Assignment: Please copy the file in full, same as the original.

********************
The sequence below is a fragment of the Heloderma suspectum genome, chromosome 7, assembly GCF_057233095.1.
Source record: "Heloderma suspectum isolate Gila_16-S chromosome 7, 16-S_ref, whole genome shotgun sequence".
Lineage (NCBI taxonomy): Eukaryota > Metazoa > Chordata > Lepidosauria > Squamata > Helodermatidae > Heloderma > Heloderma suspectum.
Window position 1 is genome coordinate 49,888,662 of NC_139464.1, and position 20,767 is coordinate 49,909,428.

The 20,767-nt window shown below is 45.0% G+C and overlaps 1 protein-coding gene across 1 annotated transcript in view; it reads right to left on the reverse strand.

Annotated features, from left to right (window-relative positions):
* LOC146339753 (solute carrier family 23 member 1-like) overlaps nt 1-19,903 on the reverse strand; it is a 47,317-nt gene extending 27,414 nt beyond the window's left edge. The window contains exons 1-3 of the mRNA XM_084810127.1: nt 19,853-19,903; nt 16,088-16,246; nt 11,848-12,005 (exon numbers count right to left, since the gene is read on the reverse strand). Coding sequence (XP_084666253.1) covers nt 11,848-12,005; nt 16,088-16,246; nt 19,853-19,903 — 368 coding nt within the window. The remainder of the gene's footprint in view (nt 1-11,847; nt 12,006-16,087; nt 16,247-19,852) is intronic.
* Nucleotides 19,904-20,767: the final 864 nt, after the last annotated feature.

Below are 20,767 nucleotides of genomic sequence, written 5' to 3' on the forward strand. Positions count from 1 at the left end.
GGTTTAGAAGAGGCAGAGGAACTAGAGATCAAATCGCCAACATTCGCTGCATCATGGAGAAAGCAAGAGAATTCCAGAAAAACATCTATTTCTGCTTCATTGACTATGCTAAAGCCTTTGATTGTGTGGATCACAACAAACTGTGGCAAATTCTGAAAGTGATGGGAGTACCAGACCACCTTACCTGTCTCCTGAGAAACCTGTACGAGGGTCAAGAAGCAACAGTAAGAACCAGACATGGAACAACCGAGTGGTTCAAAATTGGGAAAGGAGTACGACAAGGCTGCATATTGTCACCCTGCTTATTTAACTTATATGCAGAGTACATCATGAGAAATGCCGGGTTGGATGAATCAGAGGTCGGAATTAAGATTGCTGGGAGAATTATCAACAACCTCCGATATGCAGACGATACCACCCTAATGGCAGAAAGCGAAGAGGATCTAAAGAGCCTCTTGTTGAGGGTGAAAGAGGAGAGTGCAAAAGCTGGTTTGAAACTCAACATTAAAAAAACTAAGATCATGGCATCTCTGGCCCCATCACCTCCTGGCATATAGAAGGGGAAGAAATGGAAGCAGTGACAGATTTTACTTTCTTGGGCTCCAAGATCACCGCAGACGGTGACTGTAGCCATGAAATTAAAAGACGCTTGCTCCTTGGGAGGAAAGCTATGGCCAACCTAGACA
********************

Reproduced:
The sequence below is a fragment of the Heloderma suspectum genome, chromosome 7, assembly GCF_057233095.1.
Source record: "Heloderma suspectum isolate Gila_16-S chromosome 7, 16-S_ref, whole genome shotgun sequence".
Lineage (NCBI taxonomy): Eukaryota > Metazoa > Chordata > Lepidosauria > Squamata > Helodermatidae > Heloderma > Heloderma suspectum.
Window position 1 is genome coordinate 49,888,662 of NC_139464.1, and position 20,767 is coordinate 49,909,428.

The 20,767-nt window shown below is 45.0% G+C and overlaps 1 protein-coding gene across 1 annotated transcript in view; it reads right to left on the reverse strand.

Annotated features, from left to right (window-relative positions):
* LOC146339753 (solute carrier family 23 member 1-like) overlaps nt 1-19,903 on the reverse strand; it is a 47,317-nt gene extending 27,414 nt beyond the window's left edge. The window contains exons 1-3 of the mRNA XM_084810127.1: nt 19,853-19,903; nt 16,088-16,246; nt 11,848-12,005 (exon numbers count right to left, since the gene is read on the reverse strand). Coding sequence (XP_084666253.1) covers nt 11,848-12,005; nt 16,088-16,246; nt 19,853-19,903 — 368 coding nt within the window. The remainder of the gene's footprint in view (nt 1-11,847; nt 12,006-16,087; nt 16,247-19,852) is intronic.
* Nucleotides 19,904-20,767: the final 864 nt, after the last annotated feature.

Below are 20,767 nucleotides of genomic sequence, written 5' to 3' on the forward strand. Positions count from 1 at the left end.
GGTTTAGAAGAGGCAGAGGAACTAGAGATCAAATCGCCAACATTCGCTGCATCATGGAGAAAGCAAGAGAATTCCAGAAAAACATCTATTTCTGCTTCATTGACTATGCTAAAGCCTTTGATTGTGTGGATCACAACAAACTGTGGCAAATTCTGAAAGTGATGGGAGTACCAGACCACCTTACCTGTCTCCTGAGAAACCTGTACGAGGGTCAAGAAGCAACAGTAAGAACCAGACATGGAACAACCGAGTGGTTCAAAATTGGGAAAGGAGTACGACAAGGCTGCATATTGTCACCCTGCTTATTTAACTTATATGCAGAGTACATCATGAGAAATGCCGGGTTGGATGAATCAGAGGTCGGAATTAAGATTGCTGGGAGAATTATCAACAACCTCCGATATGCAGACGATACCACCCTAATGGCAGAAAGCGAAGAGGATCTAAAGAGCCTCTTGTTGAGGGTGAAAGAGGAGAGTGCAAAAGCTGGTTTGAAACTCAACATTAAAAAAACTAAGATCATGGCATCTCTGGCCCCATCACCTCCTGGCATATAGAAGGGGAAGAAATGGAAGCAGTGACAGATTTTACTTTCTTGGGCTCCAAGATCACCGCAGACGGTGACTGTAGCCATGAAATTAAAAGACGCTTGCTCCTTGGGAGGAAAGCTATGGCCAACCTAGACA